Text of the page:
Mavis arrives uninvited to his residence & loft, finding it dark & rat-infested. When Richard catches her rooting about through his art, he begs her to leave, & to do so quickly. But then, at a sound, he says, "Oh my god, it's too late," & closes her in the room telling her not to come out no matter what she hears.

All too soon the beast -- quite a decent costume -- enters the room & chases the screaming woman about, lifts her up with obvious intent of taking her into the tunnels for mating purposes.

The subtlty of Lovecraft's method of indirect revelation is transformed to outright creature-tale, with monster menacing the beauty, & Pickman sacrificing himself to rescue her.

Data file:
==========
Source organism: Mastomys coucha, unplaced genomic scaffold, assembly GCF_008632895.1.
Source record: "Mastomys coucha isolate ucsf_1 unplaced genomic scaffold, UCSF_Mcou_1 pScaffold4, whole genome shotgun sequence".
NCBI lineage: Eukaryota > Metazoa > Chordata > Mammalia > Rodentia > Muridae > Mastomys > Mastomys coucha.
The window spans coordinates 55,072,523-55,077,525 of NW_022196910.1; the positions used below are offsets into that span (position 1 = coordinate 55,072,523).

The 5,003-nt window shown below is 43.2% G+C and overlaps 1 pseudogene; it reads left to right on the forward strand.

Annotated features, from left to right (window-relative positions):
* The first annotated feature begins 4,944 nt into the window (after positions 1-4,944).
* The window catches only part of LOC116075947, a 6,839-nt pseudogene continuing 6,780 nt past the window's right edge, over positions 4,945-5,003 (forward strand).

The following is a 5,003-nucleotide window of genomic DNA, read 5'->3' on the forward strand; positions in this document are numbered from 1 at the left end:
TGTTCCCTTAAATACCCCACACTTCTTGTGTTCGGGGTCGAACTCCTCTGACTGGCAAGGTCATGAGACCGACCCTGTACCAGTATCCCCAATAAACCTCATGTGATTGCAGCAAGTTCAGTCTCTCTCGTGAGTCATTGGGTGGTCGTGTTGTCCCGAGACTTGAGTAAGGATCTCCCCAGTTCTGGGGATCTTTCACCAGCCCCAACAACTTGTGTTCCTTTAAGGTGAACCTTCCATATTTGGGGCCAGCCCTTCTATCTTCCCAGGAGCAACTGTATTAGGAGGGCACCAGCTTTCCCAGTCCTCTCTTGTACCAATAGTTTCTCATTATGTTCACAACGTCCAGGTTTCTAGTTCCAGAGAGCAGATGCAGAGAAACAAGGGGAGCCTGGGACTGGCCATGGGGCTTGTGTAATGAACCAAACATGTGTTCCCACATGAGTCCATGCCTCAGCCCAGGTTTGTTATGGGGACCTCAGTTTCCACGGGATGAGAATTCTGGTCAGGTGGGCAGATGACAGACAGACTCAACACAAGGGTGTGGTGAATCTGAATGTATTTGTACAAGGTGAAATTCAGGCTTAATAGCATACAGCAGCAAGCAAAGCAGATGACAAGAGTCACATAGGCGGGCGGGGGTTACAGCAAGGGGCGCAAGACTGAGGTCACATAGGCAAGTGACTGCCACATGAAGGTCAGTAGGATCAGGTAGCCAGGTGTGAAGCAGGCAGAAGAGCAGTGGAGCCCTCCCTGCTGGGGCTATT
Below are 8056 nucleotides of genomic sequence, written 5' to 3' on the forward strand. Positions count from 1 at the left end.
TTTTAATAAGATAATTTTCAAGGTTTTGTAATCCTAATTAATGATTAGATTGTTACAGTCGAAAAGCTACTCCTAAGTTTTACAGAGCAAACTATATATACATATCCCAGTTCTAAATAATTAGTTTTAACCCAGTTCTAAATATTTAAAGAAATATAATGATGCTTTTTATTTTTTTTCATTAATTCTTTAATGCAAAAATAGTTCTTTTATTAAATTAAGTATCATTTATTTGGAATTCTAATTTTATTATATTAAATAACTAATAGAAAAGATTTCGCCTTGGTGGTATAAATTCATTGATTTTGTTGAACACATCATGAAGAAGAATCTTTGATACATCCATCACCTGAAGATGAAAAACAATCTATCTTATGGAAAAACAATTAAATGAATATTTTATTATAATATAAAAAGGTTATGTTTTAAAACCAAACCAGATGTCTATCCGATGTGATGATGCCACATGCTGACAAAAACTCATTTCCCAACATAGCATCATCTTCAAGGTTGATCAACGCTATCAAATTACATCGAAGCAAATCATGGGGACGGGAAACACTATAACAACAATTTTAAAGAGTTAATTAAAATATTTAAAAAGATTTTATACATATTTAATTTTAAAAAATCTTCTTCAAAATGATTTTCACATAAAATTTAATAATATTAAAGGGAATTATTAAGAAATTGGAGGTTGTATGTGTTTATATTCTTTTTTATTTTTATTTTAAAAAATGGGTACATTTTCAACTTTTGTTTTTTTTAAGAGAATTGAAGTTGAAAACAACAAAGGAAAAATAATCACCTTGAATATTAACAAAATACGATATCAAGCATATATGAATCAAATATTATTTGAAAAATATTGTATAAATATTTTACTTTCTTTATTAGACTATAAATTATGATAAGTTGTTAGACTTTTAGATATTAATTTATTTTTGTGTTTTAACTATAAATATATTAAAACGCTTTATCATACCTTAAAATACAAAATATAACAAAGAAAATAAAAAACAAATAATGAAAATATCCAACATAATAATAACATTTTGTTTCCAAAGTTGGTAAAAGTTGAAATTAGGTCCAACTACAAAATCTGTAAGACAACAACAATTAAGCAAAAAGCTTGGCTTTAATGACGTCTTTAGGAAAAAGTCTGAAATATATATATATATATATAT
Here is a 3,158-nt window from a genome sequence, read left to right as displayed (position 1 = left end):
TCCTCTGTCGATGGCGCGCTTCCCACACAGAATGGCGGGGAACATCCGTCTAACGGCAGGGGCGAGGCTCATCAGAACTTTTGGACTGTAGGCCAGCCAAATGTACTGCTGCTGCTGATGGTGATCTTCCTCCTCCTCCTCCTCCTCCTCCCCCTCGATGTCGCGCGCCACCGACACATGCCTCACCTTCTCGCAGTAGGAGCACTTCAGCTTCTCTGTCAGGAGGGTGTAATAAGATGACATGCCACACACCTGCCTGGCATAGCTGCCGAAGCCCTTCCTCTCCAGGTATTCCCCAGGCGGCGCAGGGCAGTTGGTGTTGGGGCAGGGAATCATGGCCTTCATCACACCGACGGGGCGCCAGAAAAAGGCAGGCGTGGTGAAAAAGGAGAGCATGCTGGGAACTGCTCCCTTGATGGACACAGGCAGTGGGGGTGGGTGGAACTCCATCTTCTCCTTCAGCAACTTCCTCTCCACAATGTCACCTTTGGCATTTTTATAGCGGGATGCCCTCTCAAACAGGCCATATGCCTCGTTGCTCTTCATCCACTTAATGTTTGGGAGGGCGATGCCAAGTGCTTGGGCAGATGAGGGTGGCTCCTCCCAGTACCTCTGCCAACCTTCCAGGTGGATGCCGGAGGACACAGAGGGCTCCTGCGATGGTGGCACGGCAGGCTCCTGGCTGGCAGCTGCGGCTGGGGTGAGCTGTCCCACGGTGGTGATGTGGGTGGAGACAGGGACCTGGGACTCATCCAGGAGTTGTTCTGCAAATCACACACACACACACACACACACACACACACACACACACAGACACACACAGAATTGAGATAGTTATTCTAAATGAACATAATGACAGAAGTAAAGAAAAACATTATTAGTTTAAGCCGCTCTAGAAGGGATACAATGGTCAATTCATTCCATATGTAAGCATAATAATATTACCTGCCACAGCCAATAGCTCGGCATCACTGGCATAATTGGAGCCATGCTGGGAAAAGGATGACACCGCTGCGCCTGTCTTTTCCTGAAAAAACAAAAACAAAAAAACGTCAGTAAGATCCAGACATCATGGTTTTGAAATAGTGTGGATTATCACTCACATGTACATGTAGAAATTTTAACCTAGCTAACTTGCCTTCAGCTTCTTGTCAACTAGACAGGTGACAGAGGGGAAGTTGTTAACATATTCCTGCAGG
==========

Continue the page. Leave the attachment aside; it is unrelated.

Pickman's ModelIt's scarsely Lovecraft's tale any longer, but it's very well done for a tv show, & one of the better Night Gallery pieces, whether or not that's saying much.

In the coda, back in modern times, Elliot & a gallery owner search the residence for additional art, discovering in the basement a sealed well. The tale ends with the creature waiting to be let out.

The second tale regards an unexpectedly successful sceance, based on a short story by Alice-Mary Schnirring, "The Dear Departed," which first appeared in Weird Tales (May 1944). It's minor.

The third tale "An Act of Chivalry" is merely a joke vignette written by director Jack Laird, so lame I can't bring myself to retell it. So really only "Pickman's Model" matters, & Night Gallery might've been a more successful series overall if they didn't invariably water down a well-done story with additional pieces that get dumb & dumber.

For more H. P. Lovecraft micromovies, continue to:
Ryleh (2003) & A Lovecraft Dream (2008)

copyright by Paghat the Ratgirl